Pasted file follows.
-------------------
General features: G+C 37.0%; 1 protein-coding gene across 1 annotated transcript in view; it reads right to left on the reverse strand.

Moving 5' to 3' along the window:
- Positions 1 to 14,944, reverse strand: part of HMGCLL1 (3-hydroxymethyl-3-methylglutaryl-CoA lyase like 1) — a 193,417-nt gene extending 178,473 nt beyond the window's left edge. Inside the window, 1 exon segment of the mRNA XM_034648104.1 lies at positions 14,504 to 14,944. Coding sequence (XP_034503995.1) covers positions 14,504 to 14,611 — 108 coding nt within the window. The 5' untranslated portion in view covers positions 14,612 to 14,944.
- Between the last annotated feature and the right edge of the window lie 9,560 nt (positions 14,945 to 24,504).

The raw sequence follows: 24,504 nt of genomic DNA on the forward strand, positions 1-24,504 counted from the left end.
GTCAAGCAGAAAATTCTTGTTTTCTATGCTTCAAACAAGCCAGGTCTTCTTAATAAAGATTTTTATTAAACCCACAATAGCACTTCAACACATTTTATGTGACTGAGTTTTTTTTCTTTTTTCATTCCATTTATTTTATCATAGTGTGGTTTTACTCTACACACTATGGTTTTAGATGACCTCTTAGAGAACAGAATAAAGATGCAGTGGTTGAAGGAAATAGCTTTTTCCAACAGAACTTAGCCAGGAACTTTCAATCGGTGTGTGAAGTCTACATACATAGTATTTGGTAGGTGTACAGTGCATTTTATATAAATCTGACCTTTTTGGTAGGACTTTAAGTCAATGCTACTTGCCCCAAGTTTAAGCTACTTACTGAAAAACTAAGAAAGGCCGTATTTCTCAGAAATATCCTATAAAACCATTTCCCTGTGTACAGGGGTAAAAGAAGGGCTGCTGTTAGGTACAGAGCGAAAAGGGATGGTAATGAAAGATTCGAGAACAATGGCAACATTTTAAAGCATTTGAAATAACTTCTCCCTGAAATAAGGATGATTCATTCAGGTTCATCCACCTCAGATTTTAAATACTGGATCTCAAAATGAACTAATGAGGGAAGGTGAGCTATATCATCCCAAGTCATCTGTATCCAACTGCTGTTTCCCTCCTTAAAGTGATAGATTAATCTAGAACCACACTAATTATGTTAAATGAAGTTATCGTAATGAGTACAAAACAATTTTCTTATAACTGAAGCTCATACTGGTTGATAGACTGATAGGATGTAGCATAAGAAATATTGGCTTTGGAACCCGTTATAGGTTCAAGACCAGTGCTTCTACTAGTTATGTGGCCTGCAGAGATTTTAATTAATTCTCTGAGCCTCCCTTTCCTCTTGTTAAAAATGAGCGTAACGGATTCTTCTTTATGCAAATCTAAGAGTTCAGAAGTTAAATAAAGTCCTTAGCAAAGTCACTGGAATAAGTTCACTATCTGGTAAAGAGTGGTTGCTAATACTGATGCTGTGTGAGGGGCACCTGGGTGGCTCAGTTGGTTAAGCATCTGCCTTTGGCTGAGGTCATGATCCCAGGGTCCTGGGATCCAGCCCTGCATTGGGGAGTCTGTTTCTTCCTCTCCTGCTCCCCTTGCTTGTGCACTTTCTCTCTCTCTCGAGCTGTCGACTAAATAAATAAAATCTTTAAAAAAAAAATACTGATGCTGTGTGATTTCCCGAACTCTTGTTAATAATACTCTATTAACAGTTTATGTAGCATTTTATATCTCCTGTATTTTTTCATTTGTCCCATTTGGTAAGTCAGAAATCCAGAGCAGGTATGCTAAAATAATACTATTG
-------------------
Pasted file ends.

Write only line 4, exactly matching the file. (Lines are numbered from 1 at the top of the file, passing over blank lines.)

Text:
- Between the last annotated feature and the right edge of the window lie 9,560 nt (positions 14,945 to 24,504).